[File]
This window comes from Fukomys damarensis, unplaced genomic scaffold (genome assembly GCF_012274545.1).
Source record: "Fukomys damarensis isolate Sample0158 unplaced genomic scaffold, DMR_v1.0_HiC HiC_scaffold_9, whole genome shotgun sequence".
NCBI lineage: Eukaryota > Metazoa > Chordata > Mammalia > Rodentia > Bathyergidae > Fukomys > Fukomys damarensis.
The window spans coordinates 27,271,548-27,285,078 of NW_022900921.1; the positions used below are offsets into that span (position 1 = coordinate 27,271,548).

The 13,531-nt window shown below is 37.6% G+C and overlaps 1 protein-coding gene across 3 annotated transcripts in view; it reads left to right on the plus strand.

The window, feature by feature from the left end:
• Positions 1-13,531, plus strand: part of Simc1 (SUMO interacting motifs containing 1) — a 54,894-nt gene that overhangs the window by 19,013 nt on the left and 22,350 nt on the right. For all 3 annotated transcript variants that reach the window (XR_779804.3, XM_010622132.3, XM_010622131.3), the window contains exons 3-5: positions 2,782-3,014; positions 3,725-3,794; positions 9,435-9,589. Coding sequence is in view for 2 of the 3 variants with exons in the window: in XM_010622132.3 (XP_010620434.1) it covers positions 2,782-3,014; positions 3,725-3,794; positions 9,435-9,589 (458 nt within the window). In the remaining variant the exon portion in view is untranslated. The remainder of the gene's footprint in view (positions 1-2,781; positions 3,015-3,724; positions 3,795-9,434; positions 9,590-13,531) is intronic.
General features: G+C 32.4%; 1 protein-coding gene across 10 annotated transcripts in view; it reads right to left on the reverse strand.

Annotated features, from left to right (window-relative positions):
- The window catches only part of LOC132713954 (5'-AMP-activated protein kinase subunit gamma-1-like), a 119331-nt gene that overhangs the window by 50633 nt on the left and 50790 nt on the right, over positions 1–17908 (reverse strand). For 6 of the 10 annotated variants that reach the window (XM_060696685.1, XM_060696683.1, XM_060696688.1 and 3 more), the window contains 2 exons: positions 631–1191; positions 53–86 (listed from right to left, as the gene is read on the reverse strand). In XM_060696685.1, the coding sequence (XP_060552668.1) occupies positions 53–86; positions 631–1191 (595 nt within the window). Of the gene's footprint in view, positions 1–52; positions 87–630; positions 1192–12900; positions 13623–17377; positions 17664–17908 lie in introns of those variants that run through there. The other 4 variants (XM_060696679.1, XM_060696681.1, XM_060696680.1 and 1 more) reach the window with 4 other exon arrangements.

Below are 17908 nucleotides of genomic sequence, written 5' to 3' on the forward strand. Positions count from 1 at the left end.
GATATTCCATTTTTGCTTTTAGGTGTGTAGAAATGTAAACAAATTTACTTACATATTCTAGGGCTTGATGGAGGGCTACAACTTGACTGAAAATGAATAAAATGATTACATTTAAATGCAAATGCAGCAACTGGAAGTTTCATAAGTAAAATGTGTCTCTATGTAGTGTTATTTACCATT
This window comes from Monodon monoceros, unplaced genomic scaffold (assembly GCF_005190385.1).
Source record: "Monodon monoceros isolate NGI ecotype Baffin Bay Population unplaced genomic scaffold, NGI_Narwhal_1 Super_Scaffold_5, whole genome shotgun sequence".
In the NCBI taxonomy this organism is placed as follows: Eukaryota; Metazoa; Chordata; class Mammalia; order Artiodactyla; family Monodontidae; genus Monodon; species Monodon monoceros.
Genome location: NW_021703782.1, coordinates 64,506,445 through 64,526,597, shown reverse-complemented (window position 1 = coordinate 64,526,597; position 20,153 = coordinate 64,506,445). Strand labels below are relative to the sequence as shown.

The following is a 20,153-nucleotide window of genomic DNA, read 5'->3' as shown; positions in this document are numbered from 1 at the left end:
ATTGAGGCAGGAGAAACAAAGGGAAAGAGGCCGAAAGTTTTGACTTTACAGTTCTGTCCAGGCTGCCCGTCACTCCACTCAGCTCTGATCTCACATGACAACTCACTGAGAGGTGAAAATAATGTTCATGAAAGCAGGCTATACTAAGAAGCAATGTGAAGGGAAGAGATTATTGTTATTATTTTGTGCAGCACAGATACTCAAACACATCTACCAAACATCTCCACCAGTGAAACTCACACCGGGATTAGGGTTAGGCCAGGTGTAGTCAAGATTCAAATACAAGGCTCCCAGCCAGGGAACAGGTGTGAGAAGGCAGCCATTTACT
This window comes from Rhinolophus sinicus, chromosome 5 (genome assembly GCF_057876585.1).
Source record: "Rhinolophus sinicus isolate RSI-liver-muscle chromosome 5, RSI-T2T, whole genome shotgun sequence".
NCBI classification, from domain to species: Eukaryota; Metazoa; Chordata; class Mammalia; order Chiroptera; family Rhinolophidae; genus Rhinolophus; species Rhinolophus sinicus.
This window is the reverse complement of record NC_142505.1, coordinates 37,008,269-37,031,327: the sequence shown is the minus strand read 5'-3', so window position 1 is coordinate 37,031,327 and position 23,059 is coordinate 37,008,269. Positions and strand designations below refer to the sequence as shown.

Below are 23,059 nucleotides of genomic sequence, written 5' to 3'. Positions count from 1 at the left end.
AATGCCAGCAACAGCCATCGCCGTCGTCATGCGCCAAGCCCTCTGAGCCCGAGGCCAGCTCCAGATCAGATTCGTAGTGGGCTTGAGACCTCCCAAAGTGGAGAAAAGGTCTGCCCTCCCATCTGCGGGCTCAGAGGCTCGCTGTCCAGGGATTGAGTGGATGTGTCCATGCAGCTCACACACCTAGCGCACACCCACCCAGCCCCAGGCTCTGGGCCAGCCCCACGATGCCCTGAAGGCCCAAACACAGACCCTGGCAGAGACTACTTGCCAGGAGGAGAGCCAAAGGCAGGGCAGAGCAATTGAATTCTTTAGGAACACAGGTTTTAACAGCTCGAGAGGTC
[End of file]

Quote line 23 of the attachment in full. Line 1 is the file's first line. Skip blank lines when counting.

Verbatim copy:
Below are 23,059 nucleotides of genomic sequence, written 5' to 3'. Positions count from 1 at the left end.